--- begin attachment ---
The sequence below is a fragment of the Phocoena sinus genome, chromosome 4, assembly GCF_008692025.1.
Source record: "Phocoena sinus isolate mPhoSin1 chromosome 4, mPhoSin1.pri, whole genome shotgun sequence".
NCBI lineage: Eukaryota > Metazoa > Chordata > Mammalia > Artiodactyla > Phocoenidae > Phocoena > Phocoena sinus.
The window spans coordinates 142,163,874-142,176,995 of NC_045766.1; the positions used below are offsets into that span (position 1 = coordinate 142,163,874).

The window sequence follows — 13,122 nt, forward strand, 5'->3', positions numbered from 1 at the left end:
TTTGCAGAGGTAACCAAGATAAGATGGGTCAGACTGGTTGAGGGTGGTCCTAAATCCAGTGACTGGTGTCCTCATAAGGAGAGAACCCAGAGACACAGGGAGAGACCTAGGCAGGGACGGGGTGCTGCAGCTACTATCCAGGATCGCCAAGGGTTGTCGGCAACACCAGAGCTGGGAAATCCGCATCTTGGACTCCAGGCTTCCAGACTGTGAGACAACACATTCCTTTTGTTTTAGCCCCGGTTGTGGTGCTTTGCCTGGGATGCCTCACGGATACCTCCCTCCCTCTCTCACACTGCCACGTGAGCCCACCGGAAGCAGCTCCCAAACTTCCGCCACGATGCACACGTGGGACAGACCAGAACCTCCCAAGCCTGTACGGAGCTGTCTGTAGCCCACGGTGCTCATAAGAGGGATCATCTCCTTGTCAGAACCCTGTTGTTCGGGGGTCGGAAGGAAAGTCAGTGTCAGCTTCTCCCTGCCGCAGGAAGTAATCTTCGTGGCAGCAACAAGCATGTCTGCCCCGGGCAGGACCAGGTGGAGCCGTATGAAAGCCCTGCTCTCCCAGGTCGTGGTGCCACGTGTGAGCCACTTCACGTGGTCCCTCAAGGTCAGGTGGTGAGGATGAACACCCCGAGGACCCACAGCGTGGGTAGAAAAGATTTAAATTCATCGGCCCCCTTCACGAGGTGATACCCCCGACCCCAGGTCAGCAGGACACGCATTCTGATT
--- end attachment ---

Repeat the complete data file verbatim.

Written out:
The sequence below is a fragment of the Phocoena sinus genome, chromosome 4, assembly GCF_008692025.1.
Source record: "Phocoena sinus isolate mPhoSin1 chromosome 4, mPhoSin1.pri, whole genome shotgun sequence".
NCBI lineage: Eukaryota > Metazoa > Chordata > Mammalia > Artiodactyla > Phocoenidae > Phocoena > Phocoena sinus.
The window spans coordinates 142,163,874-142,176,995 of NC_045766.1; the positions used below are offsets into that span (position 1 = coordinate 142,163,874).

The window sequence follows — 13,122 nt, forward strand, 5'->3', positions numbered from 1 at the left end:
TTTGCAGAGGTAACCAAGATAAGATGGGTCAGACTGGTTGAGGGTGGTCCTAAATCCAGTGACTGGTGTCCTCATAAGGAGAGAACCCAGAGACACAGGGAGAGACCTAGGCAGGGACGGGGTGCTGCAGCTACTATCCAGGATCGCCAAGGGTTGTCGGCAACACCAGAGCTGGGAAATCCGCATCTTGGACTCCAGGCTTCCAGACTGTGAGACAACACATTCCTTTTGTTTTAGCCCCGGTTGTGGTGCTTTGCCTGGGATGCCTCACGGATACCTCCCTCCCTCTCTCACACTGCCACGTGAGCCCACCGGAAGCAGCTCCCAAACTTCCGCCACGATGCACACGTGGGACAGACCAGAACCTCCCAAGCCTGTACGGAGCTGTCTGTAGCCCACGGTGCTCATAAGAGGGATCATCTCCTTGTCAGAACCCTGTTGTTCGGGGGTCGGAAGGAAAGTCAGTGTCAGCTTCTCCCTGCCGCAGGAAGTAATCTTCGTGGCAGCAACAAGCATGTCTGCCCCGGGCAGGACCAGGTGGAGCCGTATGAAAGCCCTGCTCTCCCAGGTCGTGGTGCCACGTGTGAGCCACTTCACGTGGTCCCTCAAGGTCAGGTGGTGAGGATGAACACCCCGAGGACCCACAGCGTGGGTAGAAAAGATTTAAATTCATCGGCCCCCTTCACGAGGTGATACCCCCGACCCCAGGTCAGCAGGACACGCATTCTGATT